Friday, July 17, 2020

Healthy remote learning and teaching

News articles make me wonder if some families are struggling with how to handle remote teaching and learning.

Some of the worries relate to compliance rather than good learning. For example, I read a comment by a scientist made about her son's learning--she said he was way behind and that the work piled up. It may be that all that work is not just-right learning for that child. She mentioned that his learning disability, a disability often connects with good energy and intelligence which left me wondering if the parent was more concerned with compliance than education.

How can you ensure that your child is happy and successful with regard to remote learning?

Family cohorts
If possible, I recommend joining with one or two other families so that you can help one another. You could possibly find a neighbor or one of your child's classmates that you are willing to safely get together with to provide your child with playdates and study support. Family cohorts can help one another with childcare and study help too. If you are uncomfortable with in-person family cohorts, you could set up one or a few online family cohorts--perhaps you find two friends for your child to regularly meet up with online to complete homework, read together, or simply hang out.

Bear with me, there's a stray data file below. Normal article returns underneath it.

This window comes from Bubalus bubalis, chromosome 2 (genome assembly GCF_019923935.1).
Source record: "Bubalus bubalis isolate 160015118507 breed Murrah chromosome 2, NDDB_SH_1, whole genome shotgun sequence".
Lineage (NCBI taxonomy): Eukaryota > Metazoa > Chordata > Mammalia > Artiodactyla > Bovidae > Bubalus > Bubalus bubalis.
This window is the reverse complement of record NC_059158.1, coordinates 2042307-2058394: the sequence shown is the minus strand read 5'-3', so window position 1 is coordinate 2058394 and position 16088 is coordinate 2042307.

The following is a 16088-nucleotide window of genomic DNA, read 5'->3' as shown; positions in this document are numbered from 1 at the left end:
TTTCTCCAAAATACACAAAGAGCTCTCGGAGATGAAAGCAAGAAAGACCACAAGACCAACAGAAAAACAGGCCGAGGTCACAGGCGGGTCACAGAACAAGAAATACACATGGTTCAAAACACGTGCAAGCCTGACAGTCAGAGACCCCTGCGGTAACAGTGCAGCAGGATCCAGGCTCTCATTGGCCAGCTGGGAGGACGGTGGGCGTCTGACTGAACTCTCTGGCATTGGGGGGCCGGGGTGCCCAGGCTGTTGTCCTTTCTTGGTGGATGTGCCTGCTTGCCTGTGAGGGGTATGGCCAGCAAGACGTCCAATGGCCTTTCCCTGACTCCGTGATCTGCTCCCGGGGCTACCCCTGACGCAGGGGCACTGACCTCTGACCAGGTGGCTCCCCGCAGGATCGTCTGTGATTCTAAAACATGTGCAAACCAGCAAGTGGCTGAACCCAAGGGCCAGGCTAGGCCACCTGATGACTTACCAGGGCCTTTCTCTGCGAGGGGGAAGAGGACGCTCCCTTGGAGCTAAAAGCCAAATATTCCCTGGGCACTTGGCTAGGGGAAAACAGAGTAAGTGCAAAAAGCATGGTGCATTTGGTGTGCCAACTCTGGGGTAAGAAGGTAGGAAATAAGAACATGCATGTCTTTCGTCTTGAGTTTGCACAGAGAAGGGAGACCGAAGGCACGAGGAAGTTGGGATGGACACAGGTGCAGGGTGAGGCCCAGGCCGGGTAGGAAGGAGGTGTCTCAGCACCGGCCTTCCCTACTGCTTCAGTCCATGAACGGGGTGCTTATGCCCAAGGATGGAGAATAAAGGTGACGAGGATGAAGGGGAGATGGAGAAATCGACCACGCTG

A positive schedule
Consider your children's at-home schedule and then create a good family remote learning schedule. I believe that schools should offer families a somewhat steady week of learning opportunities that stay mostly consistent. Families can match their schedules with the school schedules. A typical family schedule might include the following:
  • Breakfast at 7
  • Online learning/practice 8-12
  • lunch 12-1
  • After lunch reading 1-2
  • More classes 2-3
  • Playtime 3-5
  • Dinner 
  • After dinner family time
  • Before bed reading 
Ideally schools will create your child's schedule with at-home schedules in mind. Also, I do think that children should not be expected to complete school work with the exception of reading after 2 p.m. or 3 p.m. creating more time for play and family time. 

Study spaces
Rethinking the layout of your home to provide spaces for each child to store their study supplies, log on to the computer, and listen and interact with lessons is important. Setting up those spaces during the summer is a good idea.

Reasonable, engaging study efforts
It is important for family members to review a child's weekly learning menu. If there are assignments or learning sessions that seem unreasonable, it is important for families to contact teachers to see if those learning events can be enriched or modified. Parents also may want to suggest replacement learning ideas. For example, if you have a very active child, you may want to exchange a math fact sheet for sidewalk chalk facts. You can simply take a picture of your child's efforts and send them in rather than the paper/pencil worksheet. Keep the focus of the assignment in mind, and if you can make that focus more interesting and meet the same goal, why not suggest or try that.

Goals and goal talks